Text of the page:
To grill or not to grill, that is the question. At Back Deck, they rely heavily on the old standby, our good friend the grill. If the vibe is intended to look and feel like the prototypical “back deck” in most suburban houses, they’ve certainly succeeded. Picnic tables and a brightly lit interior set the scene, and the smoke of the grill is evident if not overwhelming. The aptly named “backyard burgers” offer three slightly intriguing choices; the Santa Fe burger (pepper jack, avocado, tomato salsa), the Muffaletta (provolone, Creole olive salad, garlic mayo) and the Mexicali (pepper jack, avocado, chipotle mayo and green chili salsa). Being a sucker for all things New Orleans, I opted for the Muffaletta burger, which rings in at $13.
Arriving on a plastic and very picnic-y inspired plate, it looked like a very typical burger. Fully melted cheese and the usual toppings of raw red onion, a pile of lettuce and a slab of tomato compile the burger plate, most of which I quickly push aside to get to the meat of the matter. The burger is an ideal size, the Goldilocks of burgers if you will, featuring a wonderful meat to bun ratio and just large enough so you need two hands to hold it but it wont weigh you down either. The first few bites are a delight: juicy, pleasantly beefy and ever so bitter from the char of the grill. The beef doesn’t appear to be a fussy blend, it’s straightforward and effective but not exactly inspiring or avante garde. But sometimes that’s okay; there’s nothing better than a burger that knows its own limitations, as much as a burger can or should have personality, sometimes the hand of chef can make it too ambitious for it’s own good. In other words, the simple beef deserves a simple approach, in this case a quick hit of the grill makes the difference in the end product because it matches the overall vibe of the restaurant itself. The seasoning is just fine, and the olive spread on top is borderline genius because it lends a natural saltiness to the burger that may or may not have been missing otherwise. Here the olives are the seasoning, and a hefty dose of the well prepared garlic mayo rounds out one very tasty burger. It’s not completely perfectly cooked, however, like most backyard burgers it’s more or less done depending on the bite, sometimes it’s juicy, other times it’s teetering on dry. The bun is fresh, soft and again, typical, but it’s a smart choice for the burger and it works. The fries are little chips of sorts, more steak than French, but different enough to be noted; they need a touch of salt but are pretty delicious nonetheless. I wish they were more evenly cooked because some are crispy and some are soggy, but overall a good flavor profile and successful.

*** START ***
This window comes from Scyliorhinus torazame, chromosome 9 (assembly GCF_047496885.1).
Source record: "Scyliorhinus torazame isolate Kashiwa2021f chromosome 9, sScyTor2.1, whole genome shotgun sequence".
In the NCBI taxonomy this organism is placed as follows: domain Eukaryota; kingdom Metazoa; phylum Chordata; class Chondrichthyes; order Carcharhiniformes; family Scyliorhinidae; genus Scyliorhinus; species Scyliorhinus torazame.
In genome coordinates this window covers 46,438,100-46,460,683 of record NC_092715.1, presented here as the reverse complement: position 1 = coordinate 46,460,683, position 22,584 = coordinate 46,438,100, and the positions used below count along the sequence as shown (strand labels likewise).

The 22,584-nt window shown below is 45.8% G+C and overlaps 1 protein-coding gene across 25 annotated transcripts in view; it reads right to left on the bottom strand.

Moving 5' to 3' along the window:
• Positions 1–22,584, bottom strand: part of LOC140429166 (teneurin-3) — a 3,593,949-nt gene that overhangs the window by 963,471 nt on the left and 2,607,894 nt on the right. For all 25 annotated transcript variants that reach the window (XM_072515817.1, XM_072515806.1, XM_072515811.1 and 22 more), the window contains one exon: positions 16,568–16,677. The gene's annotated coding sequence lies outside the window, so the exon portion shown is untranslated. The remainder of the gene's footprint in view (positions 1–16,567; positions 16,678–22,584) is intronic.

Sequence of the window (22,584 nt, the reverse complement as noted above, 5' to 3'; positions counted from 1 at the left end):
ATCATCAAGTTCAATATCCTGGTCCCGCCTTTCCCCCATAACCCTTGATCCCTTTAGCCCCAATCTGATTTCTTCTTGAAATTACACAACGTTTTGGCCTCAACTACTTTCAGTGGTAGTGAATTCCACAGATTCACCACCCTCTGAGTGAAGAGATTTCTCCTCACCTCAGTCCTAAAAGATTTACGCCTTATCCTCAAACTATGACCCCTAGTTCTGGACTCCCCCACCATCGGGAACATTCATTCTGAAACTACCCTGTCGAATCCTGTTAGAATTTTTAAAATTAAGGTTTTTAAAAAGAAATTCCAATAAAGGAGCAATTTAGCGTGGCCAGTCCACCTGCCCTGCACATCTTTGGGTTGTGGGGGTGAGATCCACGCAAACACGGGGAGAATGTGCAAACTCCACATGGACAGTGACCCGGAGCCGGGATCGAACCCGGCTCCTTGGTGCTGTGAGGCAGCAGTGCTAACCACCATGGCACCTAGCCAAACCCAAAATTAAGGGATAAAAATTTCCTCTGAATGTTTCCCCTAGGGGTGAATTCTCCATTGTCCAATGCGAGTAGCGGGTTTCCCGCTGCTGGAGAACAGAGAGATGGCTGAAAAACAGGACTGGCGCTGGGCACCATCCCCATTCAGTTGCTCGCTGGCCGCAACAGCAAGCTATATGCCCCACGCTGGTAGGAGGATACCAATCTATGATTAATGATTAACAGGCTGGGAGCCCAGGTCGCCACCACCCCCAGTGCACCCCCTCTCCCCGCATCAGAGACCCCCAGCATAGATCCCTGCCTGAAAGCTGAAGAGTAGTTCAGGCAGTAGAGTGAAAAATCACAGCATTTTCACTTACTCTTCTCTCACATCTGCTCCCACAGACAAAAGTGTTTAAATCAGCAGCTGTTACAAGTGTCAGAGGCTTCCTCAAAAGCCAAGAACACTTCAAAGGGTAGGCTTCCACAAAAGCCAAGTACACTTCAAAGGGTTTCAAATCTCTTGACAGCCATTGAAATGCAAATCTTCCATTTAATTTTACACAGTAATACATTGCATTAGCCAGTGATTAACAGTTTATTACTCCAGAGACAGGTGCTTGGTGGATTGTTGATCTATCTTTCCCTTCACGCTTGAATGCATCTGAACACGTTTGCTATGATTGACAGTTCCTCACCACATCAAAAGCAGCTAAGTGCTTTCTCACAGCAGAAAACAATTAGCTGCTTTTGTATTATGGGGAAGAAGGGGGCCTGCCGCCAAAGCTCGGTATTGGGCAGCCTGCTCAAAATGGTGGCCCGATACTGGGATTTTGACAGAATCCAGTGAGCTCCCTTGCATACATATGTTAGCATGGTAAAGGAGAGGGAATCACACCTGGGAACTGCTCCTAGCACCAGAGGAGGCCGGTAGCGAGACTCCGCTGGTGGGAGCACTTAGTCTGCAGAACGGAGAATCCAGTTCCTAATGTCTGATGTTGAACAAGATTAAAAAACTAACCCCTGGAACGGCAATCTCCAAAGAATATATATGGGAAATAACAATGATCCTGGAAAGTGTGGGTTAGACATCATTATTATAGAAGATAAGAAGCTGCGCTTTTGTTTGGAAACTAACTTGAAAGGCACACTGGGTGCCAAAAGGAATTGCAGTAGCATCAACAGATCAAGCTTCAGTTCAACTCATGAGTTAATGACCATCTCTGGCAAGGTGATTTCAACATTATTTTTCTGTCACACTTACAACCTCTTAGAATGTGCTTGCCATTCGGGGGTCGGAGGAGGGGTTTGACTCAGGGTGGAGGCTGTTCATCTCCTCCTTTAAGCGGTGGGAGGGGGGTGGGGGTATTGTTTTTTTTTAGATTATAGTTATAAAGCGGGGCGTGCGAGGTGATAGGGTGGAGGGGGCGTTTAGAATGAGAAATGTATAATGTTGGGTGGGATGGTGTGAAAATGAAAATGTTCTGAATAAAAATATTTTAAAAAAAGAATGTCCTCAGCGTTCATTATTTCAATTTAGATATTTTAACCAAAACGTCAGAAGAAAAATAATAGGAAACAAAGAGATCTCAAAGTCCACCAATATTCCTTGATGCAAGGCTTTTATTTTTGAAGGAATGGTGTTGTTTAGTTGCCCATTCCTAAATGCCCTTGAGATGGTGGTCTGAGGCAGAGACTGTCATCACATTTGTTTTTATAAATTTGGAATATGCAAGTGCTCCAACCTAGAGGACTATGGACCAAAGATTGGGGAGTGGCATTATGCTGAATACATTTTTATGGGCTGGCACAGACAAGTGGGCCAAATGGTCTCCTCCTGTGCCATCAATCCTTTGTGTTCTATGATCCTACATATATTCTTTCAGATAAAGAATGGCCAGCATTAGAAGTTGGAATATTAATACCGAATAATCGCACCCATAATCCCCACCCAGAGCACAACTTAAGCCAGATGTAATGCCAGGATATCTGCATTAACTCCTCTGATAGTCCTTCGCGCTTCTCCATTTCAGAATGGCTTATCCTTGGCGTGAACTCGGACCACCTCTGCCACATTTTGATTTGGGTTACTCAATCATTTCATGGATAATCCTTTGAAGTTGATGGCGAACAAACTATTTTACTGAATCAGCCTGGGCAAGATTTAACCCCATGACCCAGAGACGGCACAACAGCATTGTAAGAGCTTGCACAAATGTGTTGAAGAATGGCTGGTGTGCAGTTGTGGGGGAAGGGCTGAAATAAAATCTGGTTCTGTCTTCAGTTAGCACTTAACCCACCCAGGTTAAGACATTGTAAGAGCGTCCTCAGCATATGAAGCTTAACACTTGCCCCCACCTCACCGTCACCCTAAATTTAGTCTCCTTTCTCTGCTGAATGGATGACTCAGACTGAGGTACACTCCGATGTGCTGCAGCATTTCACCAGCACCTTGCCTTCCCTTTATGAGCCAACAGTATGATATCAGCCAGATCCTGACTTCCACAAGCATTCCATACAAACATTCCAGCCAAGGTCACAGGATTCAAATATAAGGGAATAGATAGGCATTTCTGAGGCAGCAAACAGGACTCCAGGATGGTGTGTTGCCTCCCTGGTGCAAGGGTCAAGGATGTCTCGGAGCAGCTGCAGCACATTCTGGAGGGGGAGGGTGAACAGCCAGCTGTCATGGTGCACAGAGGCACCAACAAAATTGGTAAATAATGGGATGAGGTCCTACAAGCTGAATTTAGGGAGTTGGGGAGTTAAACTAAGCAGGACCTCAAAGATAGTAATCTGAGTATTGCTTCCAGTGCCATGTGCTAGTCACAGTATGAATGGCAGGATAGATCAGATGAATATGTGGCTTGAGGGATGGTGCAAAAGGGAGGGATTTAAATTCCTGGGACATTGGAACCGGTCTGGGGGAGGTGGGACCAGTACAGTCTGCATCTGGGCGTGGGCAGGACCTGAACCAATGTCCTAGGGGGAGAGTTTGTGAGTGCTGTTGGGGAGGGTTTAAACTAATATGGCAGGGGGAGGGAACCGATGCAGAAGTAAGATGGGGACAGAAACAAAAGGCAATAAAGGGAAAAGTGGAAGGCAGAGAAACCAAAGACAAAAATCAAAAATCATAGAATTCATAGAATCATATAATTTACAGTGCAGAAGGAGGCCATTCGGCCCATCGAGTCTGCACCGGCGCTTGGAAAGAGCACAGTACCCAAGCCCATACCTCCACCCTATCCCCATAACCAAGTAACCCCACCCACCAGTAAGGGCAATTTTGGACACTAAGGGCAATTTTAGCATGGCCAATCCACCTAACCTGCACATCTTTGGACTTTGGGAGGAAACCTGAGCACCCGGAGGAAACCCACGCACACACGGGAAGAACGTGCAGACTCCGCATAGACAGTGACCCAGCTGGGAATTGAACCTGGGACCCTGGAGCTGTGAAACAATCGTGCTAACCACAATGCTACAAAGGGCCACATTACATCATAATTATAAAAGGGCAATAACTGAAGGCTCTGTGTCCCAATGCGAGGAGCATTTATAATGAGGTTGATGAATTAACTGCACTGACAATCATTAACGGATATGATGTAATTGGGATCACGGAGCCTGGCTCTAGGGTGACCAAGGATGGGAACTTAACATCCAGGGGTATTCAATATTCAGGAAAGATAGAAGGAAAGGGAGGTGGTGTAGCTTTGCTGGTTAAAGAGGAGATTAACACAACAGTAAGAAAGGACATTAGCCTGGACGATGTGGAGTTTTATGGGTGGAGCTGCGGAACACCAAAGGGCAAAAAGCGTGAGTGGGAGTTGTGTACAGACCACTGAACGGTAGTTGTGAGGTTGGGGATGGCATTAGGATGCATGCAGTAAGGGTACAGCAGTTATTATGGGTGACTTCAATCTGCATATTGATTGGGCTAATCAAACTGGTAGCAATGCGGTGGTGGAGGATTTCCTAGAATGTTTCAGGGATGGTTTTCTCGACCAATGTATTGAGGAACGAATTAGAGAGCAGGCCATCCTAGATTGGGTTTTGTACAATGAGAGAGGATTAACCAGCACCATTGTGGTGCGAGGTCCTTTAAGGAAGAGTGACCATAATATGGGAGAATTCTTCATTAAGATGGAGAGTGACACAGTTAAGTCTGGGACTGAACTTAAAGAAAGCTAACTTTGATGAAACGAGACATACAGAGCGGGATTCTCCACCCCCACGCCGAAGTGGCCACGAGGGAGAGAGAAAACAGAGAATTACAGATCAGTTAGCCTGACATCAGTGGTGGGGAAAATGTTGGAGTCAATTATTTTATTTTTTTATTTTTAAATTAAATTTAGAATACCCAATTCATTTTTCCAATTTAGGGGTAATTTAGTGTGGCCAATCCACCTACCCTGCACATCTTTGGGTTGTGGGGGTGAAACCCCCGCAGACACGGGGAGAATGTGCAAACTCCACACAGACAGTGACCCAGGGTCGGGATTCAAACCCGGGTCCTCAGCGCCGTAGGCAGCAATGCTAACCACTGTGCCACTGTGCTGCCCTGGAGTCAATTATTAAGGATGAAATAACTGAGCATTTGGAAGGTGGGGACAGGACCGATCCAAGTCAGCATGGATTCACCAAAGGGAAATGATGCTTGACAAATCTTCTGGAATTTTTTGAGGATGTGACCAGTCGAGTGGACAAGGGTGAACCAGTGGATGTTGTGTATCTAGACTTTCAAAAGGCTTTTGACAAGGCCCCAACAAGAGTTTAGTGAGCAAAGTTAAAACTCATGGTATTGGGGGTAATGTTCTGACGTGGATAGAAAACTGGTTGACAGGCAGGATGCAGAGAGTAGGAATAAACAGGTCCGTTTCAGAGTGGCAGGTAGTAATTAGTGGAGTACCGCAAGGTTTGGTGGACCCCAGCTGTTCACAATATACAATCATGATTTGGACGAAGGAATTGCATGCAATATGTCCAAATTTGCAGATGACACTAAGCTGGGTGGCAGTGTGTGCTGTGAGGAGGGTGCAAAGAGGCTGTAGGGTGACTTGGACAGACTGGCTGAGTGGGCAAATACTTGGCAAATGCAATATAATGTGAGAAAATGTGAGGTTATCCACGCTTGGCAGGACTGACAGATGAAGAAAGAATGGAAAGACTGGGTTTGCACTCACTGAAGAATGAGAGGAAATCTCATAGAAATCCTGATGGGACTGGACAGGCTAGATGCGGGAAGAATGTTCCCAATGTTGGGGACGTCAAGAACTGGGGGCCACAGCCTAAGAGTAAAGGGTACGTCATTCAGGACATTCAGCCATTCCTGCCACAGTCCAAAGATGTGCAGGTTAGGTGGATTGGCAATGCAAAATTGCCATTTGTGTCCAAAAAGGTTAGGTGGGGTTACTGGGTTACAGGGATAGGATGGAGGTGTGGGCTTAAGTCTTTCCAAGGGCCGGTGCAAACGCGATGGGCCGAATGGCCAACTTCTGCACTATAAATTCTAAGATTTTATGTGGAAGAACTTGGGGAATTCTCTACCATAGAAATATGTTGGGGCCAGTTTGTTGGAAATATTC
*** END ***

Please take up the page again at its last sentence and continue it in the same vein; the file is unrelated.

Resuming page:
Back Deck is not quite an original; it mostly feels like a been-there-done-that kind of place both in decor and menu. But it’s just different enough to separate from some of its contemporaries in the local burger scene (Coda, Grafton Street, Post 390). It’s a solid burger, somwhere in the good to very good range, if they can maintain consistency and improve on a few areas (cooking to temp, fries, seasoning) it could be a player in the Boston burger game. For $13 I can’t complain too much, but I’d like it a hell of a lot more if were in that $10 range which it probably deserves to be.
Overall Score: 85